Tuesday, 8 November 2011

What experiences do nursery nurses say they think are worthwhile for children in the Early Years Foundation Stage?

This post gives the abstract and link to my Institution-Focussed Study, submitted towards my doctorate in education from the Institute of Education.

This paper is about a project in a small nursery school to explore how a group of nursery nurses talked about the experiences which they thought were worthwhile for the children. With a practical focus of seeking to improve the quality of the nursery education, the project enabled the nursery nurses to have time to talk about and develop their own theories, rather than being trained in “best practice”. The participants then learnt how to use a research tool, the Target Child Observation, in order to look more closely at the children’s experiences, and on the basis of this closer looking they then came back together to talk about what they had found. The paper explores how these conditions enabled the nursery nurses to develop their ideas, and how changes resulted. A high degree of control was given to the participants: they alone were responsible for collecting and reporting on all of the data about the children.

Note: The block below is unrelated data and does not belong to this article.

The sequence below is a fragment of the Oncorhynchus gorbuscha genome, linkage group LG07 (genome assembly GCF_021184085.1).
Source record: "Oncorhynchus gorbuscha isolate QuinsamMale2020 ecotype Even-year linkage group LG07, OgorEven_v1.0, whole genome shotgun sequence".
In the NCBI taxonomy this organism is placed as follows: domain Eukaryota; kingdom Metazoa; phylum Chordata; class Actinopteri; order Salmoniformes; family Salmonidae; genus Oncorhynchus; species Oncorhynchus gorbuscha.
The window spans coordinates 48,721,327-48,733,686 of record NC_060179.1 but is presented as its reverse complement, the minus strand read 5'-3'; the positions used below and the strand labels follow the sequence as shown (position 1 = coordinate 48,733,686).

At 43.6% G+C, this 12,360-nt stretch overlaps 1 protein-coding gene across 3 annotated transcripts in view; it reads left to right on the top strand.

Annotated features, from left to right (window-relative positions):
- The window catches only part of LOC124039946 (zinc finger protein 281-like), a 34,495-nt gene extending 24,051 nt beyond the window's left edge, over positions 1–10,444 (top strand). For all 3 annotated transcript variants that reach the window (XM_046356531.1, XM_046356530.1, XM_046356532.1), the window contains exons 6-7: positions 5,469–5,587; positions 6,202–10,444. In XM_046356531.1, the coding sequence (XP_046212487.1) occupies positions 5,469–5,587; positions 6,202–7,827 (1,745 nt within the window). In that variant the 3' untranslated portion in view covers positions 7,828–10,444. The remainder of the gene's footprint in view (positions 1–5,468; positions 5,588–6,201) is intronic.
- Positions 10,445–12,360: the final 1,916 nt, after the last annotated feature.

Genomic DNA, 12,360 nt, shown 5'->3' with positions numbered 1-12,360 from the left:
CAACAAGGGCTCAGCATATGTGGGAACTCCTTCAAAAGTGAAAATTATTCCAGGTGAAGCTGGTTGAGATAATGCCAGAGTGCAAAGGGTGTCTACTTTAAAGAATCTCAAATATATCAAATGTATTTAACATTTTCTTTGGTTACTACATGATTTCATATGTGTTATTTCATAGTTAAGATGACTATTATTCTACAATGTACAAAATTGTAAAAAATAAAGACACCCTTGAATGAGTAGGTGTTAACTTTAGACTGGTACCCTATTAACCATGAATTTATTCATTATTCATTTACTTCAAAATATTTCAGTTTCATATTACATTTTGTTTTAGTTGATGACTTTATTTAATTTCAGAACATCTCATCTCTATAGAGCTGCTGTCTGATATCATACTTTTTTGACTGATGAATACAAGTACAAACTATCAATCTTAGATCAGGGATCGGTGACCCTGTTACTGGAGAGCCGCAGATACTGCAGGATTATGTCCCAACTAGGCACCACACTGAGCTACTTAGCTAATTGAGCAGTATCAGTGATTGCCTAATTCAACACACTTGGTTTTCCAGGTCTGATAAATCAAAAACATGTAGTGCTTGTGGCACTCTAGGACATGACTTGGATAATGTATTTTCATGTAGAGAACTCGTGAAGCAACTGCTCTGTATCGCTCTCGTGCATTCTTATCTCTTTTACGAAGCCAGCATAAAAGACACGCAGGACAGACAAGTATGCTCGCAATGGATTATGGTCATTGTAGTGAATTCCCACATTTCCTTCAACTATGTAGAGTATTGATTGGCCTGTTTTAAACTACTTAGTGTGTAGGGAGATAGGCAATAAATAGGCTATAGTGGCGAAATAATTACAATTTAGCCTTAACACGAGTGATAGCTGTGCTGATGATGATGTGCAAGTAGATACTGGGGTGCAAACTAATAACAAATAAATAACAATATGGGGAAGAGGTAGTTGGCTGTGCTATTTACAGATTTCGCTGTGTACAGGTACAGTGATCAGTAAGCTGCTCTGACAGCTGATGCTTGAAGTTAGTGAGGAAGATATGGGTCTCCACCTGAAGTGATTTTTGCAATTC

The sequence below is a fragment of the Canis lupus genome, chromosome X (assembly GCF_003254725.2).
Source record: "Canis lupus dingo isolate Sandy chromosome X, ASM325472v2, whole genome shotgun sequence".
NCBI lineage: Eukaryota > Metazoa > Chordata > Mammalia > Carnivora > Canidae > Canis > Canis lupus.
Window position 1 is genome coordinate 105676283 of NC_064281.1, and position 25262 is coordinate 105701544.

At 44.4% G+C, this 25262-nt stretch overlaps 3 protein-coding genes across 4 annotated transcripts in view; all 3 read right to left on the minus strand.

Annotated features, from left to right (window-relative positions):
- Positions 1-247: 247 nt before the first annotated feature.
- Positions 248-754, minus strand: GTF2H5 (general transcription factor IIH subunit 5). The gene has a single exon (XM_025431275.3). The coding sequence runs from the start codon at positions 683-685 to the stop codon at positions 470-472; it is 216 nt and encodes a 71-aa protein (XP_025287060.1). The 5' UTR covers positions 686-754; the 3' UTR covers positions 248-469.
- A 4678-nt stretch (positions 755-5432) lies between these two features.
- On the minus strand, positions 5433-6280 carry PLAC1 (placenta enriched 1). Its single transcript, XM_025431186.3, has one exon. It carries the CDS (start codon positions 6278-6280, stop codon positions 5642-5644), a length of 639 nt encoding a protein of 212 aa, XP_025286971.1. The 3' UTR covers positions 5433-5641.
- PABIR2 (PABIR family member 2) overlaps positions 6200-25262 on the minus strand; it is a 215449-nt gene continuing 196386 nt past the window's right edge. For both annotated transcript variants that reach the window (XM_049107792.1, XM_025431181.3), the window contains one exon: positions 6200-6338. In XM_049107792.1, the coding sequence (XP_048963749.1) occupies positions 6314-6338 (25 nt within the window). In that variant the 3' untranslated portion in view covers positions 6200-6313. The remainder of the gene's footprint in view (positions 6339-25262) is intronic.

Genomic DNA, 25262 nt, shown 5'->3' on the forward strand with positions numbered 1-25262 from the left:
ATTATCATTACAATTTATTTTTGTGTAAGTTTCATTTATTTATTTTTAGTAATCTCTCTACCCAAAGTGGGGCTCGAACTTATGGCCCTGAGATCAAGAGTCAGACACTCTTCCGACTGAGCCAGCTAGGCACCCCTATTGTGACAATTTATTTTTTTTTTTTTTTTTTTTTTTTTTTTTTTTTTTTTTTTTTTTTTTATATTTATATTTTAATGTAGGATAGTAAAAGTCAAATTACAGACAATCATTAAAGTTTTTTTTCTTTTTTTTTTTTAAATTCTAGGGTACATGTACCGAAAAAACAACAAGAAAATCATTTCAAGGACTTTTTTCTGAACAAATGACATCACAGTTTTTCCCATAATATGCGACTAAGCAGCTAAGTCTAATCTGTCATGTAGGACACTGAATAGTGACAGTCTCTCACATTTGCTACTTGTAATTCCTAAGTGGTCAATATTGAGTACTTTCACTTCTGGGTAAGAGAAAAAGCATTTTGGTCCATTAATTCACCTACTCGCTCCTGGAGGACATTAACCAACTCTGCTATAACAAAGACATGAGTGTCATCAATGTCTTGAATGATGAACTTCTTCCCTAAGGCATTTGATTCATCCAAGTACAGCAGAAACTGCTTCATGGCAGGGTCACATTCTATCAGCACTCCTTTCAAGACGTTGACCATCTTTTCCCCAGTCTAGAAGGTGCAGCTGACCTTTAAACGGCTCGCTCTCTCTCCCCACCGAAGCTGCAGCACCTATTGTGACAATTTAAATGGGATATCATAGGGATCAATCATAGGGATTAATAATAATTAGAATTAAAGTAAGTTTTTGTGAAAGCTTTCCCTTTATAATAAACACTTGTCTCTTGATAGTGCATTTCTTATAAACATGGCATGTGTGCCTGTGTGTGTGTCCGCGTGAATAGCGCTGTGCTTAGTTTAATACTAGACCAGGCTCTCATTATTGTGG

The paper argues that the nursery nurses were able to use these opportunities for reflection and study to explore and critically re-examine their ideas and their practices. For three of the four participants, this led to observable changes in the ways that they talked about the children and their learning, The high degree of control given to the participants meant that they did not appear to feel exposed in a way that was unsettling to them, and that critical reflection did not damage relationships. It is argued that, as a result, the research was ethical in the widest sense by providing benefit to those who took part and to the children.

Read the full study [PDF]